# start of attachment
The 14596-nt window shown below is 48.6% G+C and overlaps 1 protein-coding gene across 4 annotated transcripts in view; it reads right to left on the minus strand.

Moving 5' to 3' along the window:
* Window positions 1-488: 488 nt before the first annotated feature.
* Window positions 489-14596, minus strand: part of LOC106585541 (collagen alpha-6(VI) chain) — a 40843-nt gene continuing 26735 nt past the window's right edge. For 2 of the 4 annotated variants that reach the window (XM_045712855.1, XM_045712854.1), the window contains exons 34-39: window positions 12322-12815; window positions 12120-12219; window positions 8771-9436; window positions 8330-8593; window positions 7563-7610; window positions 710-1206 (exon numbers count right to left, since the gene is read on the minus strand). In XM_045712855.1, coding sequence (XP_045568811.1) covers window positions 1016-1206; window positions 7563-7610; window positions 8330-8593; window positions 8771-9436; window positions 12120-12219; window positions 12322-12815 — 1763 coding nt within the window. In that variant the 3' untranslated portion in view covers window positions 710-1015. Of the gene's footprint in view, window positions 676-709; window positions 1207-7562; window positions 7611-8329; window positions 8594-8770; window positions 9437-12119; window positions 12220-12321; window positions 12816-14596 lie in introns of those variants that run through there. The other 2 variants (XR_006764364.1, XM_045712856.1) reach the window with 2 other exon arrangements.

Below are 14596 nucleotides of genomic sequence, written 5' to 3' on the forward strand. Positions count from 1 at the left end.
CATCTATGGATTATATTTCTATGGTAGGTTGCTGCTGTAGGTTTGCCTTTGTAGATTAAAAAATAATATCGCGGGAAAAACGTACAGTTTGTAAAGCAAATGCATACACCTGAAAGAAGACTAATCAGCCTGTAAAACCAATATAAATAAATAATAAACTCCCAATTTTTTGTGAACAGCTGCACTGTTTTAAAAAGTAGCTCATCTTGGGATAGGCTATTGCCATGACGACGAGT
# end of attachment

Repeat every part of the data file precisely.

The 14596-nt window shown below is 48.6% G+C and overlaps 1 protein-coding gene across 4 annotated transcripts in view; it reads right to left on the minus strand.

Moving 5' to 3' along the window:
* Window positions 1-488: 488 nt before the first annotated feature.
* Window positions 489-14596, minus strand: part of LOC106585541 (collagen alpha-6(VI) chain) — a 40843-nt gene continuing 26735 nt past the window's right edge. For 2 of the 4 annotated variants that reach the window (XM_045712855.1, XM_045712854.1), the window contains exons 34-39: window positions 12322-12815; window positions 12120-12219; window positions 8771-9436; window positions 8330-8593; window positions 7563-7610; window positions 710-1206 (exon numbers count right to left, since the gene is read on the minus strand). In XM_045712855.1, coding sequence (XP_045568811.1) covers window positions 1016-1206; window positions 7563-7610; window positions 8330-8593; window positions 8771-9436; window positions 12120-12219; window positions 12322-12815 — 1763 coding nt within the window. In that variant the 3' untranslated portion in view covers window positions 710-1015. Of the gene's footprint in view, window positions 676-709; window positions 1207-7562; window positions 7611-8329; window positions 8594-8770; window positions 9437-12119; window positions 12220-12321; window positions 12816-14596 lie in introns of those variants that run through there. The other 2 variants (XR_006764364.1, XM_045712856.1) reach the window with 2 other exon arrangements.

Below are 14596 nucleotides of genomic sequence, written 5' to 3' on the forward strand. Positions count from 1 at the left end.
CATCTATGGATTATATTTCTATGGTAGGTTGCTGCTGTAGGTTTGCCTTTGTAGATTAAAAAATAATATCGCGGGAAAAACGTACAGTTTGTAAAGCAAATGCATACACCTGAAAGAAGACTAATCAGCCTGTAAAACCAATATAAATAAATAATAAACTCCCAATTTTTTGTGAACAGCTGCACTGTTTTAAAAAGTAGCTCATCTTGGGATAGGCTATTGCCATGACGACGAGT